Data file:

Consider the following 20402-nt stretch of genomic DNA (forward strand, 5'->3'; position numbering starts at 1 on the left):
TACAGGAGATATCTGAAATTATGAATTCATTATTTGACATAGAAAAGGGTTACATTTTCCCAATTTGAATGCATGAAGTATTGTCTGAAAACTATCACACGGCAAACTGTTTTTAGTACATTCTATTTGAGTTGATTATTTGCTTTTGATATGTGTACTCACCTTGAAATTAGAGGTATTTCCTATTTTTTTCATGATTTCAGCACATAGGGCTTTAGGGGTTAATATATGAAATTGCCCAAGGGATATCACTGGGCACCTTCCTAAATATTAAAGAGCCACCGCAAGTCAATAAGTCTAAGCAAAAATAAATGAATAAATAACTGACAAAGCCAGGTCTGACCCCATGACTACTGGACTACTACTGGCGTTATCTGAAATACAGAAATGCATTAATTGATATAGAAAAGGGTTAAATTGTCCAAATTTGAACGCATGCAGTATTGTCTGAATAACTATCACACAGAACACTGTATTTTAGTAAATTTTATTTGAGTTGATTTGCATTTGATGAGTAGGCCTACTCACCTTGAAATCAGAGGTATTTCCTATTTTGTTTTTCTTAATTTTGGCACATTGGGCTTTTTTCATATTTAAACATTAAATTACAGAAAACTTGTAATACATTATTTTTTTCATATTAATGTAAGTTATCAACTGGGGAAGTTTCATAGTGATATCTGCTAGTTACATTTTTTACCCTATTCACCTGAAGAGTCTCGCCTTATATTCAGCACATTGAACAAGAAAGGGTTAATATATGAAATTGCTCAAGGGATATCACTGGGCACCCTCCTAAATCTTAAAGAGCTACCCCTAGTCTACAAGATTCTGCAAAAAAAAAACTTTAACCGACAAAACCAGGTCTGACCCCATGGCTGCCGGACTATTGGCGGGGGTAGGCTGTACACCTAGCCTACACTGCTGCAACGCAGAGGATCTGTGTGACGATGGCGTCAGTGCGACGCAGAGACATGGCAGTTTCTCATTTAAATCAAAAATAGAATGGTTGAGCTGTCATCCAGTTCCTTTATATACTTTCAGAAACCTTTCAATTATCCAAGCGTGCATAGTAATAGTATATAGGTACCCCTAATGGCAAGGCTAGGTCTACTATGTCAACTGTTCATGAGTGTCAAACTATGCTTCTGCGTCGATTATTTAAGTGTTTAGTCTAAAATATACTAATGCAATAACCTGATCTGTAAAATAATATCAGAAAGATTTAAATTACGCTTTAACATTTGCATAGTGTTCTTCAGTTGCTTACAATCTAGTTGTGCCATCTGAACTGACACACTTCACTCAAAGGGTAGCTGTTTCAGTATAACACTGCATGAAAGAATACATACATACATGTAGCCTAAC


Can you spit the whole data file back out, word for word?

Consider the following 20402-nt stretch of genomic DNA (forward strand, 5'->3'; position numbering starts at 1 on the left):
TACAGGAGATATCTGAAATTATGAATTCATTATTTGACATAGAAAAGGGTTACATTTTCCCAATTTGAATGCATGAAGTATTGTCTGAAAACTATCACACGGCAAACTGTTTTTAGTACATTCTATTTGAGTTGATTATTTGCTTTTGATATGTGTACTCACCTTGAAATTAGAGGTATTTCCTATTTTTTTCATGATTTCAGCACATAGGGCTTTAGGGGTTAATATATGAAATTGCCCAAGGGATATCACTGGGCACCTTCCTAAATATTAAAGAGCCACCGCAAGTCAATAAGTCTAAGCAAAAATAAATGAATAAATAACTGACAAAGCCAGGTCTGACCCCATGACTACTGGACTACTACTGGCGTTATCTGAAATACAGAAATGCATTAATTGATATAGAAAAGGGTTAAATTGTCCAAATTTGAACGCATGCAGTATTGTCTGAATAACTATCACACAGAACACTGTATTTTAGTAAATTTTATTTGAGTTGATTTGCATTTGATGAGTAGGCCTACTCACCTTGAAATCAGAGGTATTTCCTATTTTGTTTTTCTTAATTTTGGCACATTGGGCTTTTTTCATATTTAAACATTAAATTACAGAAAACTTGTAATACATTATTTTTTTCATATTAATGTAAGTTATCAACTGGGGAAGTTTCATAGTGATATCTGCTAGTTACATTTTTTACCCTATTCACCTGAAGAGTCTCGCCTTATATTCAGCACATTGAACAAGAAAGGGTTAATATATGAAATTGCTCAAGGGATATCACTGGGCACCCTCCTAAATCTTAAAGAGCTACCCCTAGTCTACAAGATTCTGCAAAAAAAAAACTTTAACCGACAAAACCAGGTCTGACCCCATGGCTGCCGGACTATTGGCGGGGGTAGGCTGTACACCTAGCCTACACTGCTGCAACGCAGAGGATCTGTGTGACGATGGCGTCAGTGCGACGCAGAGACATGGCAGTTTCTCATTTAAATCAAAAATAGAATGGTTGAGCTGTCATCCAGTTCCTTTATATACTTTCAGAAACCTTTCAATTATCCAAGCGTGCATAGTAATAGTATATAGGTACCCCTAATGGCAAGGCTAGGTCTACTATGTCAACTGTTCATGAGTGTCAAACTATGCTTCTGCGTCGATTATTTAAGTGTTTAGTCTAAAATATACTAATGCAATAACCTGATCTGTAAAATAATATCAGAAAGATTTAAATTACGCTTTAACATTTGCATAGTGTTCTTCAGTTGCTTACAATCTAGTTGTGCCATCTGAACTGACACACTTCACTCAAAGGGTAGCTGTTTCAGTATAACACTGCATGAAAGAATACATACATACATGTAGCCTAAC